Changes in ecological parameters as Biological Spectrum, habit analysis and Jaccard's Generic Co-efficient of the forest in temporal scale revealed microclimatic optimization of the regeneration niche i.e. summation of all favourable conditions for germination, growth and establishment of tree-seedlings. The nature seems to permit the ongoing activities to proceed towards a dynamic equilibrium in harmony with the ethnic communities for sustainable optimization of the forest and its characteristic phytoclimate.
Key words: Ethnobotanical, Ecorestoration, Forest, Indigenous knowledge, Socio-cultural
Rajbanshi Indigenous Knowledge for Ecological Resource Management
This paper deals with Rajbanshi Indigenous Knowledge for ecological resource management.
Rajbanshi social fold of Sub-Himalayan West Bengal and its northern plains and watersheds incorporates various castes, tribes and communities. They are mostly agriculturalists and a few attached with forestry to collect minor resources.
Rajbanshis are good with ecological resource management. Their management of agricultural biodiversity, sacred groves, water bodies, watersheds and marshlands are too good. They rear cattle and poultry. Their knowledge base can be a target for microfinance. They also know about forest resource, agro-forestry, and social forestry. They in this way mitigate the demands of wood, fuel, herbal remedy and wooden plough and other implements. They can protect local seeds as well as indigenous rice, vegetable and bamboo varieties. Women play the most important role. They have developed complex agrarian systems that they provide religious assistance and make integral part of folk life.
They maintain their structures on resource management (or substructure) assisted by the superstructure.
Natural Resource Management and Cultural Practices:A Case Study of Uttarakhand State
For centuries, tribals, rural and hill communities have been effectively managing their natural resources using a wide range of traditional practices and self imposed rules. For instance, Bhotiya tribe in Uttarakhand uses different types of forests for different purposes and classified that as sacred, grazing or fuel gathering. Access to these forests is strictly regulated and the collection of fuel wood and the grazing of animals are forbidden. It shows that to maintain ecological balance, the hill communities practice rules of self restraint. The latent functions of all these rituals and customs are to protect and preserve natural resources which are the basis of their survival. These customary practices have high acceptability because the entire community is aware of the rationale behind such conservation. However, growing population illegal felling of forest trees and introduction of development projects are becoming cause for vast and fast depletion of natural resources. This has a negative impact on the communities especially women who are dependent on natural resources for their livelihood and habitation. This situation has led to the emergence of 'Chipko Andolan' which was led mainly by the local women of hill region.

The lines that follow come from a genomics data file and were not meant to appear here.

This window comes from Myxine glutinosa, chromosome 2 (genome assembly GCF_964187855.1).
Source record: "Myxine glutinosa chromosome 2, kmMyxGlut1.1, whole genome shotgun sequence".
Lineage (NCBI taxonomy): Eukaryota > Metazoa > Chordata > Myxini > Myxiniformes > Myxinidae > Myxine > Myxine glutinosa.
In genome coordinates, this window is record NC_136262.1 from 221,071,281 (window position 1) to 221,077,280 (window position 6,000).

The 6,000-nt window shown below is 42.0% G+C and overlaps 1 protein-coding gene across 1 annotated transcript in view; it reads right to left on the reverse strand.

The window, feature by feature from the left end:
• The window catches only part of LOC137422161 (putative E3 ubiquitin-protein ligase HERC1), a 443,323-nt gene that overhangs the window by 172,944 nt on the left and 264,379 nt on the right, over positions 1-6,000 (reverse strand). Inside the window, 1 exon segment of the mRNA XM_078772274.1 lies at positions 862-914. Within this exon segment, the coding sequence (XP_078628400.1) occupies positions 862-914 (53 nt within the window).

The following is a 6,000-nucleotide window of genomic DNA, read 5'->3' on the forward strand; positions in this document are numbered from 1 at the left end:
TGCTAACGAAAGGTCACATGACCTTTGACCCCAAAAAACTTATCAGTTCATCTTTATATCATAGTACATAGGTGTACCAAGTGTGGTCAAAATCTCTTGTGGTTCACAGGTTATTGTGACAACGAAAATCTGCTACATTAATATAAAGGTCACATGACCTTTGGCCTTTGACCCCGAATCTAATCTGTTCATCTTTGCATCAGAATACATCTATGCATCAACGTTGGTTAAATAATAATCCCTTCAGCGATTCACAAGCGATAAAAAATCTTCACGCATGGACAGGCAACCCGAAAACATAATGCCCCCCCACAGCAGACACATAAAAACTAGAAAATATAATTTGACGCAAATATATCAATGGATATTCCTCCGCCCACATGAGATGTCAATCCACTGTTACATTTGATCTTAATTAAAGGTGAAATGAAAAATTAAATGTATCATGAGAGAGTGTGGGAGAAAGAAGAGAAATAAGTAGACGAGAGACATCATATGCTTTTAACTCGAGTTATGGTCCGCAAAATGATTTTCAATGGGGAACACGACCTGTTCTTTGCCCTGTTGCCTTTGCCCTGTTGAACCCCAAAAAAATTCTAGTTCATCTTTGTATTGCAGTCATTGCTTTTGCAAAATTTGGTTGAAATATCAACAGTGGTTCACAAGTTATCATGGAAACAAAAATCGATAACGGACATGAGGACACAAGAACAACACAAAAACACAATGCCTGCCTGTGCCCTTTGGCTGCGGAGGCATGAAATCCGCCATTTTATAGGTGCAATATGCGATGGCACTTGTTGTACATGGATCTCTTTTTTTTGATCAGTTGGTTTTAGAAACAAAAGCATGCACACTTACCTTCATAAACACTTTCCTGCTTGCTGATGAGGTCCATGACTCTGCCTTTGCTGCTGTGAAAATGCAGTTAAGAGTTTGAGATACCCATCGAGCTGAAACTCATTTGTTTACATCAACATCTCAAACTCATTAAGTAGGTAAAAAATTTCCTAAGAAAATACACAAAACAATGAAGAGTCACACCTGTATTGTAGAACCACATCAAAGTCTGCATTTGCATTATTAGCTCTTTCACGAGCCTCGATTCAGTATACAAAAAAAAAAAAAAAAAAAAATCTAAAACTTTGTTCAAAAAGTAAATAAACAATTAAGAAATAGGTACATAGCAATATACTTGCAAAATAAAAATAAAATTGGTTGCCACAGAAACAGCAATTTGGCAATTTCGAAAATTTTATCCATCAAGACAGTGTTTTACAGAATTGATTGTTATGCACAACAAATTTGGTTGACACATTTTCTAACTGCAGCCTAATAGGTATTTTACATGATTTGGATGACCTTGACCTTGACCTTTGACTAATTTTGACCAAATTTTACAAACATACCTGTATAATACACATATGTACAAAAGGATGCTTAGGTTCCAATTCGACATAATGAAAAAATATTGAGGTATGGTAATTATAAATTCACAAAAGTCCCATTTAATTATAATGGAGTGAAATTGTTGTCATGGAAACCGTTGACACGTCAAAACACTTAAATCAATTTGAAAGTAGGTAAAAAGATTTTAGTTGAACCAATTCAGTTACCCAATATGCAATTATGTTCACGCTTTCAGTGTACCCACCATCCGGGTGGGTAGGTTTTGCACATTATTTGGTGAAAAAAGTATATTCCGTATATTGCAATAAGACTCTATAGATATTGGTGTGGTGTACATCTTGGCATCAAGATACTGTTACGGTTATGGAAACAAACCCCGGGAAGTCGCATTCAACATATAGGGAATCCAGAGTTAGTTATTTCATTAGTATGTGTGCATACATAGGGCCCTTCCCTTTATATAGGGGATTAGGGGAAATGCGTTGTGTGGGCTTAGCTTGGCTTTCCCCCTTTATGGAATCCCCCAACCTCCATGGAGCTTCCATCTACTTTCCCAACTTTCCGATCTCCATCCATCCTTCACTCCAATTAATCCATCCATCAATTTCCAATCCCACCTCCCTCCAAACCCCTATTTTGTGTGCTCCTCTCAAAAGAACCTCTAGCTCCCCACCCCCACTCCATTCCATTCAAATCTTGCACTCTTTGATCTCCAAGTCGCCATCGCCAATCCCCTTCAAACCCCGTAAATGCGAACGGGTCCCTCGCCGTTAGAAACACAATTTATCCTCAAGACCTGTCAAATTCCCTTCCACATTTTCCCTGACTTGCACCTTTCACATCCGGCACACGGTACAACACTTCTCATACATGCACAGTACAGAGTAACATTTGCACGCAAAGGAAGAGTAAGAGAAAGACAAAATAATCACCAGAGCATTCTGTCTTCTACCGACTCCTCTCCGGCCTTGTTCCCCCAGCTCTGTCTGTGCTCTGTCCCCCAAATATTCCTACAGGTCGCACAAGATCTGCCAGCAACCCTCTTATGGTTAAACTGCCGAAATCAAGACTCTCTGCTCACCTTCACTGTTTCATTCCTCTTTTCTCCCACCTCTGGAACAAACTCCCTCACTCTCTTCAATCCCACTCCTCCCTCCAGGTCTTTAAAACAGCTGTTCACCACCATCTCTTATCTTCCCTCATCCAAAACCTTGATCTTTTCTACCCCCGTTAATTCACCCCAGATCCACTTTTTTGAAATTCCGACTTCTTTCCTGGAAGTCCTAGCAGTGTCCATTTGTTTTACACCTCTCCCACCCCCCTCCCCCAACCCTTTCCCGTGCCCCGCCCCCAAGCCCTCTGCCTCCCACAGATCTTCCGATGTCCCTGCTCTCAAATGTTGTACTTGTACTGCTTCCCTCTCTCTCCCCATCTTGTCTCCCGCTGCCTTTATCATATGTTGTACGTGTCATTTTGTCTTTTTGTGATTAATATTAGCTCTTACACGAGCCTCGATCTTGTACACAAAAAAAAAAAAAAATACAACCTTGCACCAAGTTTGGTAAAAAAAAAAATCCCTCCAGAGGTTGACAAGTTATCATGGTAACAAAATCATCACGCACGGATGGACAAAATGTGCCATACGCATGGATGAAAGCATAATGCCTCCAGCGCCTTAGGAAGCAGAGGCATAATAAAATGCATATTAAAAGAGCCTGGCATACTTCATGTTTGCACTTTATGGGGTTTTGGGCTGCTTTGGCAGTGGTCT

Objectives of the paper is to find -out the role of indigenous knowledge and cultural practices in the management of natural resources and the mechanism through which communities consume, sustain and conserve these resources and maintain equilibrium with the ecological system. Also to find out how women are coping-up in the given situation.
Indigenous knowledge about use of macrophytes of Wetlands in Nadia District, West Bengal (India)
The preset study documents the indigenous knowledge about use of macrophytes of Wetlands in Nadia District, West Bengal (India) and envisages their sustainable use to ensure ecological welfare and economic development of the associated people.
The preset study is an outcome of an ethnobotanical work undertaken since 2006 to document the knowledge of the indigenous communities about use of wetland macrophytes in Nadia district of West Bengal State. As many as 30 species were known to have excellent medicinal properties. Young shoots of two species and leaves of seven species and underground parts of five species are cooked as vegetables. Edible flowers, fruits and seeds are obtainable from one, two and three species, respectively. It was found that excellent fodders, poultry feed and fish feed can be derived from 2 species each. The culm of three species can be woven into mats and encouraging production of compost can be expected from two species and biofertilizer from one species. Piscicidal and insecticidal uses of one species each have also been recorded.The flowers of Nelumbo nucifera and Nymphaea nouchali are offered in worships and used in ceremonies and festivals. Essential oils and dye are obtained from one species each. Thus, from the foregoing the economic prospect of wetlands macrophytes in Nadia district is quite convincing. All the phytoresources recorded in this work must be ensured protection through their sustainable use.
This panel is closed to new paper proposals.